Generous gift brings new possibilities for Institute for Therapy through the Arts
ITA announces a groundbreaking gift of $25,000 from the Jack P. Schleifer Foundation to support creative arts therapy for low-income families.
This gift will be matched with $2,500 from the Evanston Community Foundation (ECF) as part of their Building the Future program. In late 2019, ITA was selected as one of six local organizations for this program, which supports nonprofits in increasing their base of major gift donors. ECF will provide a matching grant for up to 10 qualifying donations raised by ITA over a 12-month period.
“The goal of Building the Future is to support nonprofits in building sustainable and effective giving programs so that they can carry out their mission for years to come,” says Rebecca Cacayuran, Vice President for Community Investment at ECF. “The two-year program of cohort learning sessions and the matching challenge is designed to help staff and board leadership grow skills and confidence.”
This opportunity to support ITA inspired Natalie Schleifer, whose parents, Geraldine and Jack Schleifer fostered a love of the arts within her as a young child. Natalie became an artist herself and then an art teacher.
“While teaching art to children, I acknowledged the manifold therapeutic purposes it had. This led me to train as a psychotherapist at NYU and to investigate therapeutic strategies for teaching clay sculpture and pottery to students of all ages,” says Schleifer.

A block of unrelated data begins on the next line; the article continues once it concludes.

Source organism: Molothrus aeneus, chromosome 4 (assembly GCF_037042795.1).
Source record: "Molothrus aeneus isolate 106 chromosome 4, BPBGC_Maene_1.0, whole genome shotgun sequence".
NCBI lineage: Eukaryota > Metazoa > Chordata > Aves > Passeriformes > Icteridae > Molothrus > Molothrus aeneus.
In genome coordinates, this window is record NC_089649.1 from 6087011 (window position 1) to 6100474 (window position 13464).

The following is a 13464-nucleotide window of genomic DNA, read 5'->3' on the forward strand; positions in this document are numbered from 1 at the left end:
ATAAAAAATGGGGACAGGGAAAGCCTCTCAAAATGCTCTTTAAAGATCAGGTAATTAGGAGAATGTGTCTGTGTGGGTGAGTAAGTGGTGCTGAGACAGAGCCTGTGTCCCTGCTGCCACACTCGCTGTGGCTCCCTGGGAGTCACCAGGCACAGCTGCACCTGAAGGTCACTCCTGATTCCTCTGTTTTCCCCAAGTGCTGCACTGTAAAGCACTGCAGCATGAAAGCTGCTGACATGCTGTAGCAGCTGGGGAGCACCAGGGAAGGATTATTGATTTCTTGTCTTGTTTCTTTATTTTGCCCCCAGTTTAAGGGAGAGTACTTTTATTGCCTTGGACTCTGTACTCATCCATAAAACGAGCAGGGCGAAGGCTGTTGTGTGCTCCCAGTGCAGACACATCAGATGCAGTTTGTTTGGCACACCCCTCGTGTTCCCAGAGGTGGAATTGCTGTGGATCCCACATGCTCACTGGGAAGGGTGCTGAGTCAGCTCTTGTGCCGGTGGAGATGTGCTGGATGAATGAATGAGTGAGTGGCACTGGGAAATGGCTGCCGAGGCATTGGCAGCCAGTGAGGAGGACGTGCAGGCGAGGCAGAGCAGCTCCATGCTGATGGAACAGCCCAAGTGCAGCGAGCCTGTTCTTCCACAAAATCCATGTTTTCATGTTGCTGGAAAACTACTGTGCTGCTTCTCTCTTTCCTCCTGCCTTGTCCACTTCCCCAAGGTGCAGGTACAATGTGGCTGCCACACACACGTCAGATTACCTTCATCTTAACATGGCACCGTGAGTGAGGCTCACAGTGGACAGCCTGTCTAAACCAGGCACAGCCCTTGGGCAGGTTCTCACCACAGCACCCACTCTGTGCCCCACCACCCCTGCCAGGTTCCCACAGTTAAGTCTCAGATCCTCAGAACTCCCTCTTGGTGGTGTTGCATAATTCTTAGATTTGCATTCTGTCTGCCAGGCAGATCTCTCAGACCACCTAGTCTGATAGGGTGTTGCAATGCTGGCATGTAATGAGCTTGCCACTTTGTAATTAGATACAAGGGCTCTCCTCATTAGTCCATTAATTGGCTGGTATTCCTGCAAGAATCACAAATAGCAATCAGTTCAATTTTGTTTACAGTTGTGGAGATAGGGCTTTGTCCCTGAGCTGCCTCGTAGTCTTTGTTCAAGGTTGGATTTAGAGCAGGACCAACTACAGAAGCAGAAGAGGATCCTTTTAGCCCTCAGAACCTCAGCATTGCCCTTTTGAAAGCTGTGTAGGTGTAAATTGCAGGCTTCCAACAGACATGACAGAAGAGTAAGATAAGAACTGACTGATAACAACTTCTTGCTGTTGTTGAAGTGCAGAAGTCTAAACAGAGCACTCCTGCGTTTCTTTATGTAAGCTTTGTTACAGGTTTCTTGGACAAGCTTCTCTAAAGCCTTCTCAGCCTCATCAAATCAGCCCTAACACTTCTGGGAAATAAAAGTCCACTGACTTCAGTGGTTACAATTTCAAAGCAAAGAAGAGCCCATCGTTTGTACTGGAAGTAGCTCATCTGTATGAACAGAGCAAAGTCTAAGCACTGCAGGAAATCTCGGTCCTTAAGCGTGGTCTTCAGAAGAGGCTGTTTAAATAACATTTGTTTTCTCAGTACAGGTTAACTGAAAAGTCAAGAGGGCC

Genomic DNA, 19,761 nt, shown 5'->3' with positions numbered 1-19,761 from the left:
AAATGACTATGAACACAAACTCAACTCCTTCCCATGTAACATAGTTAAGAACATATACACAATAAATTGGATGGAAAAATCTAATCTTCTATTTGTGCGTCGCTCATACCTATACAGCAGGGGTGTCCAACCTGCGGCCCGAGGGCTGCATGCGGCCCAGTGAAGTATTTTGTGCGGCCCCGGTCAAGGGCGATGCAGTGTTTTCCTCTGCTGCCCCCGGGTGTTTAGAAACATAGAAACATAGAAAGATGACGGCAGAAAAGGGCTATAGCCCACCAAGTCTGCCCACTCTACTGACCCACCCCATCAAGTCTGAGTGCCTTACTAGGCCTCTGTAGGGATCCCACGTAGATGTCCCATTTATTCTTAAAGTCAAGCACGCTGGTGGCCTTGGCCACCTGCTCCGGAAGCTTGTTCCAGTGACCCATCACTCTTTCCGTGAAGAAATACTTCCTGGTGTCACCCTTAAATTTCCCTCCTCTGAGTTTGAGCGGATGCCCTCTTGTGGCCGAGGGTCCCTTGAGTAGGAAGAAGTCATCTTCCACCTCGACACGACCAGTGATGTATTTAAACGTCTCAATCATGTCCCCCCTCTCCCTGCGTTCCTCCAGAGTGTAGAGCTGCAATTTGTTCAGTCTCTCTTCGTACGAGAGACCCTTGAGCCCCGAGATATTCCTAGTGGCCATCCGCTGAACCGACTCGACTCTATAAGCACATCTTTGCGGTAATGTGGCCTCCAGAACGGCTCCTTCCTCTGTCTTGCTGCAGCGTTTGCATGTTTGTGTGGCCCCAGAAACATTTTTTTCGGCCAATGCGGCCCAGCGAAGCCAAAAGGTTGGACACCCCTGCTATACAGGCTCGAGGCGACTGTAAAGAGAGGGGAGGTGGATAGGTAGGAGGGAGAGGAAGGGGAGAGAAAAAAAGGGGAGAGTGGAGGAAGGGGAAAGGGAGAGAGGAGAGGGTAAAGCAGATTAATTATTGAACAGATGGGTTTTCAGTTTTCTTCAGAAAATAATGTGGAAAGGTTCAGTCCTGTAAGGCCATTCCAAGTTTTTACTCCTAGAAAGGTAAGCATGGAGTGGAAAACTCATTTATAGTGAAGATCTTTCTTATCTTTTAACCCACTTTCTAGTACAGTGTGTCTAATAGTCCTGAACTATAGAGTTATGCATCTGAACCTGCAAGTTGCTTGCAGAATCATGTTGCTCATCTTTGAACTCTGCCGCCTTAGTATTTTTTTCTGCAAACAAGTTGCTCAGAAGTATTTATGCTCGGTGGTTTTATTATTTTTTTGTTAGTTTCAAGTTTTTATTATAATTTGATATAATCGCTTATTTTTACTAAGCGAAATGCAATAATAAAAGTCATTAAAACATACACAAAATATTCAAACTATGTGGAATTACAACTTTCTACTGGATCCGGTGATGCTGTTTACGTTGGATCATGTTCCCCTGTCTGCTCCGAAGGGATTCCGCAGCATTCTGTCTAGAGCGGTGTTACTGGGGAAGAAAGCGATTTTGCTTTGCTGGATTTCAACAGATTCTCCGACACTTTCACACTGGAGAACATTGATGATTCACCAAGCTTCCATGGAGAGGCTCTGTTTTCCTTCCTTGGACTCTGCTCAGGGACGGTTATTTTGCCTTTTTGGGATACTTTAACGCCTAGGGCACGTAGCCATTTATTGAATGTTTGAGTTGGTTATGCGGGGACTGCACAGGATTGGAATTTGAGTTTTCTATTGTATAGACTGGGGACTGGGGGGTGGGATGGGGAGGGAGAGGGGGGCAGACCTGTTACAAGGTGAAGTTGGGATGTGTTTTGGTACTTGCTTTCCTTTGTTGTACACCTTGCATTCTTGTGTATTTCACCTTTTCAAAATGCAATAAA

ITA has used Creative Arts Therapies for 45 years to help people to grow and heal. Serving more than 2,000 individuals annually, ITA works to ensure that finance isn’t a barrier, providing therapy at significantly reduced rates in order to make their services accessible to all who can benefit from art, dance/movement, drama, and music therapy. Their clients experience relief from symptoms related to past traumas, anxiety, depression, and other mental health conditions. ITA also serves a number of people with disabilities who are able to build communication skills and even improve cognitive functioning.
“Many benefit from these forms of therapy when their past experiences or current thoughts are too painful to put into words. Not everyone expresses themselves in the same way, and we need to understand how people best communicate and learn new skills. For some, music can offer an outlet for expression, and for others engaging in role play or other theatrical experiences helps them to tell their story,” says ITA Executive Director, Jenni Rook.
This mission resonated with Schleifer, who says, “When I learned of what ITA was doing to help people, I wanted to be a part of this important work. Humans need the arts for so many reasons, and we need to remember that while they bring pleasure and enjoyment, they can also bring transformation and healing for so many.”
Natalie committed to make a gift of $25,000 on behalf of the Jack P. Schleifer Foundation to support creative arts therapy for low-income families.
“Natalie’s generosity will make a difference in the lives of many people. The global pandemic has created a mental health crisis in our country in addition to increased financial hardship. We are so grateful to have Natalie and other supporters who have allowed ITA to help the people who need us most,” says Rook.